Platonic love was the theme of some of the courtly masques performed in the Caroline era—though the fashion soon waned under pressures of social and political change.
Throughout these eras platonic love slowly was categorized into different subsections, which were: There is a type of porosity that allows love to filter through one type and into the next, causing them to seep into and pass through each other.
Diotima considers the idea of a mortal having direct access to Being to be a comic situation simply because of the impossibility of it.
The offspring of true virtue would essentially lead to a mortal achieving immortality.
According to Diotima in her discussion with Socrates, for anyone to achieve the final rung in the Ladder of Love, they would essentially transcend the body and rise to immortality - gaining direct access to Being.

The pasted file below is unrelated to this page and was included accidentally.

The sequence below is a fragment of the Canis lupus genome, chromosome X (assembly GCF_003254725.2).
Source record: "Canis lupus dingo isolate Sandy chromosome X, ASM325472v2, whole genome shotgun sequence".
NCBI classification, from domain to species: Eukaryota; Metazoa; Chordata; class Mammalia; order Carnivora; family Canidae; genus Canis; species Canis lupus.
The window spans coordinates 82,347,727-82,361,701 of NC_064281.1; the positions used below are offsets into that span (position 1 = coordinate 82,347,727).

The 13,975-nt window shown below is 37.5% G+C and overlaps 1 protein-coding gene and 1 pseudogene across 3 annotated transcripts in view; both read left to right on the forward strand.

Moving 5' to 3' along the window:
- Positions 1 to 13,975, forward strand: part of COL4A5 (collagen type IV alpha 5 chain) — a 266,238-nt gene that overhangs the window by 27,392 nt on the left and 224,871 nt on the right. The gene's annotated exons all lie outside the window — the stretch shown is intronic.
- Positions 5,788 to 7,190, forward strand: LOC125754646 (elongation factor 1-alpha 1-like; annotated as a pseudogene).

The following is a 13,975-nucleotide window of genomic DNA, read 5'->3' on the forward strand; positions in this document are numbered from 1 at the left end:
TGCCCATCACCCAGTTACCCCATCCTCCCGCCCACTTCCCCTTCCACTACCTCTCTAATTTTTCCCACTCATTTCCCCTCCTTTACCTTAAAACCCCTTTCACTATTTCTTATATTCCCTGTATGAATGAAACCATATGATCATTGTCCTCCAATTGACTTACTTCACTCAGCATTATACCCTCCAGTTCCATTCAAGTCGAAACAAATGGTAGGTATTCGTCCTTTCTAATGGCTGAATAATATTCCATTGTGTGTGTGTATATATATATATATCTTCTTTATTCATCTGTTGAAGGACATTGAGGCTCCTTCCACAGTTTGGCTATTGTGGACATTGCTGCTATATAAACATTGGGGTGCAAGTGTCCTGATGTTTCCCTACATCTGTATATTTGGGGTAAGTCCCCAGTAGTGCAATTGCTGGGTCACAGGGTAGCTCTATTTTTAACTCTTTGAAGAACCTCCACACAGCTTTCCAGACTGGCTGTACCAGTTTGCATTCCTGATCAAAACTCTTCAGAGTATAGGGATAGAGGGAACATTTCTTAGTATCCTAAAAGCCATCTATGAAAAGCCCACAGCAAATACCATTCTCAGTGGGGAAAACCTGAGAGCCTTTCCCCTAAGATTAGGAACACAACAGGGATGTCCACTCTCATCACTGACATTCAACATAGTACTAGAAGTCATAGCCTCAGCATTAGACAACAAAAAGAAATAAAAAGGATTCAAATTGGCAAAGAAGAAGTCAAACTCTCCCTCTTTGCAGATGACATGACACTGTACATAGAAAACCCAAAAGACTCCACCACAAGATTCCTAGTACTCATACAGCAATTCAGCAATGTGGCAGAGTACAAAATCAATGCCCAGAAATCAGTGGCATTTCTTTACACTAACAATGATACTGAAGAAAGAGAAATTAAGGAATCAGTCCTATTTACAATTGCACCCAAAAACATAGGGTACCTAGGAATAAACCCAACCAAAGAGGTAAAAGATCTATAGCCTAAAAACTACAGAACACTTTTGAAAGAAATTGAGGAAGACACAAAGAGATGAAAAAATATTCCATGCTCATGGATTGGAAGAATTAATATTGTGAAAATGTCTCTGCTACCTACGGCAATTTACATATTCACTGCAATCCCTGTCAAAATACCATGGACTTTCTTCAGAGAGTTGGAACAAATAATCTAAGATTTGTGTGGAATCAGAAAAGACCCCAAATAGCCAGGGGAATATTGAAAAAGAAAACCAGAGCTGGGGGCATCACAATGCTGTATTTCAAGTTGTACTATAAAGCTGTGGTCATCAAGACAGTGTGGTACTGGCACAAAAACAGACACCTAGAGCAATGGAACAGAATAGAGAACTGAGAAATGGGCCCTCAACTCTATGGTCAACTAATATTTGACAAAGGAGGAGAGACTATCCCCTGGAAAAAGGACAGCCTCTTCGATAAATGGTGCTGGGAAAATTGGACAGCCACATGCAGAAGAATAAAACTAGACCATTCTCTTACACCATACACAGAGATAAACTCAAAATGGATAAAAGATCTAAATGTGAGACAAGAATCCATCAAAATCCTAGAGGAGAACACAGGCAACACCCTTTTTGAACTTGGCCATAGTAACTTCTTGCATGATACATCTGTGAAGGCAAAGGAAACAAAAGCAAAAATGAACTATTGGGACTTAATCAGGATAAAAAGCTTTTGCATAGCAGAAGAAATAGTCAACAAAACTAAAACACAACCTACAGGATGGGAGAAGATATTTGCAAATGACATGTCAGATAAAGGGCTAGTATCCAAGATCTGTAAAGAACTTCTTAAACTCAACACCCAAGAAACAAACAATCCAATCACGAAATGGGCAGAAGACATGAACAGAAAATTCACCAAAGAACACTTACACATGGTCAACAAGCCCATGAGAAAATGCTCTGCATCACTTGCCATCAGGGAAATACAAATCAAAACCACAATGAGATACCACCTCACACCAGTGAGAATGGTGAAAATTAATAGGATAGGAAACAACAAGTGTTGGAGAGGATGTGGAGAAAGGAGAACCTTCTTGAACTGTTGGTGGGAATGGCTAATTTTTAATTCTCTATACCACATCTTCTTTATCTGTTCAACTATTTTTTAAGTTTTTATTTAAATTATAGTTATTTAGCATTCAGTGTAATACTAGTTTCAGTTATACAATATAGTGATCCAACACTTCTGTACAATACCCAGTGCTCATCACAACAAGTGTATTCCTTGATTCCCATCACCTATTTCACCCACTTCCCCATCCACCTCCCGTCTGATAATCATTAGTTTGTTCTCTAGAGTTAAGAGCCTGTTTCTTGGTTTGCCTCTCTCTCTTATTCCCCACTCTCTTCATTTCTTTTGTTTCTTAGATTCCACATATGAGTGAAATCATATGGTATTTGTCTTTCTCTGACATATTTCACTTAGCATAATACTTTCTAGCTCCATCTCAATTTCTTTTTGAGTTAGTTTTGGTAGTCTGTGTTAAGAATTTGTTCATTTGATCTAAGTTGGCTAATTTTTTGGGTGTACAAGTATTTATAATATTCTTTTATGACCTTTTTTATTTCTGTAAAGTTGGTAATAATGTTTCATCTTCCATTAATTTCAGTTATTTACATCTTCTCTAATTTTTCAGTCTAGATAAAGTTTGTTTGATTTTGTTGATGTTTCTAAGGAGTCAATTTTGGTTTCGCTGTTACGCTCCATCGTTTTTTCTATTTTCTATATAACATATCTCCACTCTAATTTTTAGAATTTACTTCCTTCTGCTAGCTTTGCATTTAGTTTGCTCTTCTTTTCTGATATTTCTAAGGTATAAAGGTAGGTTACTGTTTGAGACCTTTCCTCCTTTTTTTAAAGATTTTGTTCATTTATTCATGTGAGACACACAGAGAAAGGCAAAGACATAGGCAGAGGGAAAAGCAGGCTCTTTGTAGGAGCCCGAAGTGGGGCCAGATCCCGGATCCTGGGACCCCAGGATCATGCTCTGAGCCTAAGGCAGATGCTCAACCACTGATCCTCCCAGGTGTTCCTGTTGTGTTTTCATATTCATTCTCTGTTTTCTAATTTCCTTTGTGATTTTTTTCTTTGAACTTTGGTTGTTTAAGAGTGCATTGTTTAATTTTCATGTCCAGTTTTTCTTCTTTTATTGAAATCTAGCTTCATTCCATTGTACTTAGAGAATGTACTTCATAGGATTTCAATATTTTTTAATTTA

Socrates defines love based on separate classifications of pregnancy (to bear offspring); pregnancy of the body, pregnancy of the soul, and direct connection to Being. Pregnancy of the soul, the next step in the process, produces "virtue" – which is the soul (truth) translating itself into material form.
It is derived from the concept in Plato's Symposium of the love of the idea of good which lies at the root of all virtue and truth.
For a brief period, Platonic love was a fashionable subject at the English royal court, especially in the circle around Queen Henrietta Maria, the wife of King Charles I.
Though Plato's discussions of love originally centered on relationships which were sexual and between members of the same sex, scholar Todd Reeser studies how the meaning of platonic love in Plato's original sense underwent a transformation during the Renaissance, leading to the contemporary sense of nonsexual heterosexual love.
The English term dates back to William Davenant's The Platonic Lovers (performed in 1635); a critique of the philosophy of platonic love which was popular at Charles I's court.